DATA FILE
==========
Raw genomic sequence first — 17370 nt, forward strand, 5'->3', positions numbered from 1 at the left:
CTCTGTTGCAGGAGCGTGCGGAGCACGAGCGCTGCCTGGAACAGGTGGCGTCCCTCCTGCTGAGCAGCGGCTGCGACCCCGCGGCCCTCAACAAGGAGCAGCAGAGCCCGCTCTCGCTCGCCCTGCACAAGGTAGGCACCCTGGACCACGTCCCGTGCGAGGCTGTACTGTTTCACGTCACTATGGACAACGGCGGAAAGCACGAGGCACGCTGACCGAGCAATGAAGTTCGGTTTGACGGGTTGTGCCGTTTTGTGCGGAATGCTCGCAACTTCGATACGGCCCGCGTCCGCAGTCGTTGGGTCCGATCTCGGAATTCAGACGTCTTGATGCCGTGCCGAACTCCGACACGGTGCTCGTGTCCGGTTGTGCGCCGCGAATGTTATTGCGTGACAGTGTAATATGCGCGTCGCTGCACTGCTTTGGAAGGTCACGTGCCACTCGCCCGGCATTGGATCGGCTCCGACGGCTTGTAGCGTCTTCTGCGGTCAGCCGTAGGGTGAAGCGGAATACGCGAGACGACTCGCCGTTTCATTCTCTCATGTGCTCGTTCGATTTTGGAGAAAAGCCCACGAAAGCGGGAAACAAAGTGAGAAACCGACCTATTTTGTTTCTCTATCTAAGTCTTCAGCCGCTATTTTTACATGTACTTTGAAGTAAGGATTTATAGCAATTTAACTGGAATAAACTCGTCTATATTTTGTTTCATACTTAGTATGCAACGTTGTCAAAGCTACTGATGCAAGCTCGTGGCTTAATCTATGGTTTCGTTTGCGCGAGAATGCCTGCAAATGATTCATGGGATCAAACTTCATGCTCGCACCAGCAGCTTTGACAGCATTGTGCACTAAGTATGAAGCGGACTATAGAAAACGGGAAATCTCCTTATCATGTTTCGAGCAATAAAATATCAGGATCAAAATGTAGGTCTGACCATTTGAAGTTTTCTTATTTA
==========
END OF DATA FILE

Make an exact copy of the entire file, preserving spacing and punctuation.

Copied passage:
Raw genomic sequence first — 17370 nt, forward strand, 5'->3', positions numbered from 1 at the left:
CTCTGTTGCAGGAGCGTGCGGAGCACGAGCGCTGCCTGGAACAGGTGGCGTCCCTCCTGCTGAGCAGCGGCTGCGACCCCGCGGCCCTCAACAAGGAGCAGCAGAGCCCGCTCTCGCTCGCCCTGCACAAGGTAGGCACCCTGGACCACGTCCCGTGCGAGGCTGTACTGTTTCACGTCACTATGGACAACGGCGGAAAGCACGAGGCACGCTGACCGAGCAATGAAGTTCGGTTTGACGGGTTGTGCCGTTTTGTGCGGAATGCTCGCAACTTCGATACGGCCCGCGTCCGCAGTCGTTGGGTCCGATCTCGGAATTCAGACGTCTTGATGCCGTGCCGAACTCCGACACGGTGCTCGTGTCCGGTTGTGCGCCGCGAATGTTATTGCGTGACAGTGTAATATGCGCGTCGCTGCACTGCTTTGGAAGGTCACGTGCCACTCGCCCGGCATTGGATCGGCTCCGACGGCTTGTAGCGTCTTCTGCGGTCAGCCGTAGGGTGAAGCGGAATACGCGAGACGACTCGCCGTTTCATTCTCTCATGTGCTCGTTCGATTTTGGAGAAAAGCCCACGAAAGCGGGAAACAAAGTGAGAAACCGACCTATTTTGTTTCTCTATCTAAGTCTTCAGCCGCTATTTTTACATGTACTTTGAAGTAAGGATTTATAGCAATTTAACTGGAATAAACTCGTCTATATTTTGTTTCATACTTAGTATGCAACGTTGTCAAAGCTACTGATGCAAGCTCGTGGCTTAATCTATGGTTTCGTTTGCGCGAGAATGCCTGCAAATGATTCATGGGATCAAACTTCATGCTCGCACCAGCAGCTTTGACAGCATTGTGCACTAAGTATGAAGCGGACTATAGAAAACGGGAAATCTCCTTATCATGTTTCGAGCAATAAAATATCAGGATCAAAATGTAGGTCTGACCATTTGAAGTTTTCTTATTTA